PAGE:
What kind of words do you use to describe your child?

Came across this poster as a meme on Facebook today. I'm not so keen on using 'positive' as a descriptor for the words in the right-hand column - I think they are simply a more appropriate choice. Although, having said that, I'm strong-willed and stubborn, can be emotional, etc, etc, etc and I'm okay with that, but that's beside the point. Labelling anyone as their behaviour or temperament probably isn't conducive to building connection, trust and respect, so being mindful of what words we choose and how we use them is wise. Schools use words all the time to describe children and these words can have a powerful effect on self-esteem. They can also follow a child throughout their school life, passed on from one teacher to another at the end of the year, recorded in reports, and so on. This can lead to prejudice, especially if used as stereotypes. I'm guilty of describing my children and grandchildren in this way - something I keep trying to be more mindfu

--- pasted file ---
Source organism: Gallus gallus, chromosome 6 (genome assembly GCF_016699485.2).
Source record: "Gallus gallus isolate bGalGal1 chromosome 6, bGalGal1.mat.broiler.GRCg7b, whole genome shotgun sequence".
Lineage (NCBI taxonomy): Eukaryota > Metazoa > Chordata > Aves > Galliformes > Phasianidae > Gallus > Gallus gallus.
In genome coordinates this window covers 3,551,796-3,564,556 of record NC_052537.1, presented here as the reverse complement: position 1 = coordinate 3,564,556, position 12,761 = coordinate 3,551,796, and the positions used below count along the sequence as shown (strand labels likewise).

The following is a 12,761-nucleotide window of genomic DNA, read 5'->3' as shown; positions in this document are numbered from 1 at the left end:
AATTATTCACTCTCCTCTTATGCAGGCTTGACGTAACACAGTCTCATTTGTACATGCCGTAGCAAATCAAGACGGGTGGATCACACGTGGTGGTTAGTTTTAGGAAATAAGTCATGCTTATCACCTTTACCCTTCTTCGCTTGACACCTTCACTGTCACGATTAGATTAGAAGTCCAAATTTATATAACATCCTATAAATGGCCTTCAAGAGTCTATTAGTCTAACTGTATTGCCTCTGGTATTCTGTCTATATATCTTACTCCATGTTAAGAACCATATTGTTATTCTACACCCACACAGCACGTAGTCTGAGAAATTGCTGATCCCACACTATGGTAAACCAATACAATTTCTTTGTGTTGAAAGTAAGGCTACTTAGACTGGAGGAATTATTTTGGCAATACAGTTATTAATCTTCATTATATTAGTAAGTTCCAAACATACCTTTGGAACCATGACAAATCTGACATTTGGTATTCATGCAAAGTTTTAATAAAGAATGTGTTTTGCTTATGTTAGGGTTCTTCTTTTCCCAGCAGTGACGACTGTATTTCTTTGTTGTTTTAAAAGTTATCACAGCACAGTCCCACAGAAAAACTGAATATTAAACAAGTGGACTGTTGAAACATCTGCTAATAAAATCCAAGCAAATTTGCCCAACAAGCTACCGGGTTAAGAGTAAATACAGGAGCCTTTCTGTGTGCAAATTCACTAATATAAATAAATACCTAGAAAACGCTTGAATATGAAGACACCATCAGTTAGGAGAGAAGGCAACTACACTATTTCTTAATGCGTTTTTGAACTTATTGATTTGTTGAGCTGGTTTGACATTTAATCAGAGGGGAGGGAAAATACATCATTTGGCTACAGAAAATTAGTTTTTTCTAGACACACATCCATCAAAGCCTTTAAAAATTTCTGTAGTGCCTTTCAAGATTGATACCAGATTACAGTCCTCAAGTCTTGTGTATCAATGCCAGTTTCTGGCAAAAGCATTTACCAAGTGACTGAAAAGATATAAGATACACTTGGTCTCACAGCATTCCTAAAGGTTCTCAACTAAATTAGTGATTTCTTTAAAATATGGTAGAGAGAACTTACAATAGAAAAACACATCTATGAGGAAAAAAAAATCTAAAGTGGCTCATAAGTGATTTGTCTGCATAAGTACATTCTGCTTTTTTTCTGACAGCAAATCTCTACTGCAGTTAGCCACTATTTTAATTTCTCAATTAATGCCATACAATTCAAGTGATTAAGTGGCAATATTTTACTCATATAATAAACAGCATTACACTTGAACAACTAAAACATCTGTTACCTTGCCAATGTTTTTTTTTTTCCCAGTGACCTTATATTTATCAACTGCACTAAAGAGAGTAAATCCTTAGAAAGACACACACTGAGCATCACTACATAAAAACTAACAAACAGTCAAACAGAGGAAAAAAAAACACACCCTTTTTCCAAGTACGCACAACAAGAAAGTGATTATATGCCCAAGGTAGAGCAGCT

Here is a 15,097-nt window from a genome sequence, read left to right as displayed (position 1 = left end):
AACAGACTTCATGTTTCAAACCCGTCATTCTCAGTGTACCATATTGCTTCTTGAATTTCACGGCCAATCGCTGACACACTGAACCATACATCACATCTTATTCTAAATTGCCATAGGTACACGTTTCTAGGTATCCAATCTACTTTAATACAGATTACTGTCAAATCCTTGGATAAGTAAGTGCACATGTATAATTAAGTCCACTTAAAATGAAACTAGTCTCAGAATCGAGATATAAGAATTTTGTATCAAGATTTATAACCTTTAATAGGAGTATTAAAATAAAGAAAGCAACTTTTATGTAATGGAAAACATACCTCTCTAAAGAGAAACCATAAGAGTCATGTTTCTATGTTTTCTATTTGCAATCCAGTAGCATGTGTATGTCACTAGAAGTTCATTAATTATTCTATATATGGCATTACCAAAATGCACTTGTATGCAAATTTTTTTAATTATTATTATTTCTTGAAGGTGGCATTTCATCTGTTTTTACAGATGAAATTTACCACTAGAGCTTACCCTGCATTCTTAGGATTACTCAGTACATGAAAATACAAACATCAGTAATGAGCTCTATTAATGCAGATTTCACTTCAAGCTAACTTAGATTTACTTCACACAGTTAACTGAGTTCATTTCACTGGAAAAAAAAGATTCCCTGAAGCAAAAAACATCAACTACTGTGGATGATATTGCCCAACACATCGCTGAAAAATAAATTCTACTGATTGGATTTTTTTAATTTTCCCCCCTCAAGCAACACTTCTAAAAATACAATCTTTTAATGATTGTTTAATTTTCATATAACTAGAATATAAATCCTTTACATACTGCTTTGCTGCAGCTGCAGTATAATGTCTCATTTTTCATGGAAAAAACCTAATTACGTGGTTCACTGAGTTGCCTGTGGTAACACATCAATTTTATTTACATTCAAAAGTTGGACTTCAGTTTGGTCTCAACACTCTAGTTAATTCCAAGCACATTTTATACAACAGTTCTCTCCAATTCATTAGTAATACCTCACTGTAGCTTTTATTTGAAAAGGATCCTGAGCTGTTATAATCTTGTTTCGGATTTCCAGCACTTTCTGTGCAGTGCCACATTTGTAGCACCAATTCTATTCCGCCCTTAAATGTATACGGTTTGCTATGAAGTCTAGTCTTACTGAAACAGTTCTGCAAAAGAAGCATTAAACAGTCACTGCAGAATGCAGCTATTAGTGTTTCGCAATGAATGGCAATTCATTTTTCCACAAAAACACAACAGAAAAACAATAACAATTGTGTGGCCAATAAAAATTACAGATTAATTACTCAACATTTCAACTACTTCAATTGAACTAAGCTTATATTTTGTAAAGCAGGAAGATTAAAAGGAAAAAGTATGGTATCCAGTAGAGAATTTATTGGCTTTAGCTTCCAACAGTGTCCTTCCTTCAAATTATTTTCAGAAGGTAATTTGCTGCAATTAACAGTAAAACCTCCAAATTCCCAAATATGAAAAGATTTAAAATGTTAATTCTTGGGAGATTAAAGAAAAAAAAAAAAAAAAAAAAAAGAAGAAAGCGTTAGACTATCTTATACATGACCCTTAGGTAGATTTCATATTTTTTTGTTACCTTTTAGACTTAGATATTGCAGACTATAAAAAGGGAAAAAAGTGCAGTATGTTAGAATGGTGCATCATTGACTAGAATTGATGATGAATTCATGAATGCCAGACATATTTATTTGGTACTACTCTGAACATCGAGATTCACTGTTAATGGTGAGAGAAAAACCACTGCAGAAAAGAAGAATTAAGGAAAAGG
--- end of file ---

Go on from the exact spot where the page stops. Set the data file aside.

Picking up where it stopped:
Join Beverley and friends at the 2021 Australian Homeschooling Summit

  I'm really excited to be presenting again at the 2021 Australian Homeschooling Summit.  Today I signed up with Summit producer Kelly from Fearless Homeschool along with many of my awesome experienced home educating friends! But you don't have to wait until February to get all the help you could possibly want to help you make up your mind if home education is the right path for your family, or get started planning your 2021 curriculum and activities today, or to give your existing home educating life a lovely refresh and boost!    Grab this limited-time special offer for the best Aussie homeschooling help you can get! Get the recordings of ALL 78 workshops + 15 bonus sessions from the 2017, 2019, and 2020 Australian Homeschooling Summits. They include all my previous workshops:  Tune into how your child learns Deschooling for Homeschoolers Oh no! I forgot to Socialise the Kids! Eyes Wide Open - Home Education Benefits and Disadvantages Choosing Homeschool Curriculum Get instan

'Gold standard' in education?